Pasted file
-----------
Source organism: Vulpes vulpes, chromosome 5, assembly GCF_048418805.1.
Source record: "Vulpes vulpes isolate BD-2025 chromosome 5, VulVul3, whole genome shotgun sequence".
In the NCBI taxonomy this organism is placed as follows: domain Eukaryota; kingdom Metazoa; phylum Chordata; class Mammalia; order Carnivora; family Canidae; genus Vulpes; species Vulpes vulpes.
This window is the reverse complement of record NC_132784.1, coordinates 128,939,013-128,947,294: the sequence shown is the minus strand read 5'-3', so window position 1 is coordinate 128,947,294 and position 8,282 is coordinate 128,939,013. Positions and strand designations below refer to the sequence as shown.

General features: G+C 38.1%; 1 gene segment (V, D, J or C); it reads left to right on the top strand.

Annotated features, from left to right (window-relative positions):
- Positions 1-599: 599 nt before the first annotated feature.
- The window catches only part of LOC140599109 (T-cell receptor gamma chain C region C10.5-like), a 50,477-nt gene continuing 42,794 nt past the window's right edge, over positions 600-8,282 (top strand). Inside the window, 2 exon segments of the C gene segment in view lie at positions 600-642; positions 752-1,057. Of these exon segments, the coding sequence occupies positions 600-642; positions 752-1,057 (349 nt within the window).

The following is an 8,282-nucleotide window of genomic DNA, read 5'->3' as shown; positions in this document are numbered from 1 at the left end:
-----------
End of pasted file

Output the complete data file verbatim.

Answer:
Source organism: Vulpes vulpes, chromosome 5, assembly GCF_048418805.1.
Source record: "Vulpes vulpes isolate BD-2025 chromosome 5, VulVul3, whole genome shotgun sequence".
In the NCBI taxonomy this organism is placed as follows: domain Eukaryota; kingdom Metazoa; phylum Chordata; class Mammalia; order Carnivora; family Canidae; genus Vulpes; species Vulpes vulpes.
This window is the reverse complement of record NC_132784.1, coordinates 128,939,013-128,947,294: the sequence shown is the minus strand read 5'-3', so window position 1 is coordinate 128,947,294 and position 8,282 is coordinate 128,939,013. Positions and strand designations below refer to the sequence as shown.

General features: G+C 38.1%; 1 gene segment (V, D, J or C); it reads left to right on the top strand.

Annotated features, from left to right (window-relative positions):
- Positions 1-599: 599 nt before the first annotated feature.
- The window catches only part of LOC140599109 (T-cell receptor gamma chain C region C10.5-like), a 50,477-nt gene continuing 42,794 nt past the window's right edge, over positions 600-8,282 (top strand). Inside the window, 2 exon segments of the C gene segment in view lie at positions 600-642; positions 752-1,057. Of these exon segments, the coding sequence occupies positions 600-642; positions 752-1,057 (349 nt within the window).

The following is an 8,282-nucleotide window of genomic DNA, read 5'->3' as shown; positions in this document are numbered from 1 at the left end: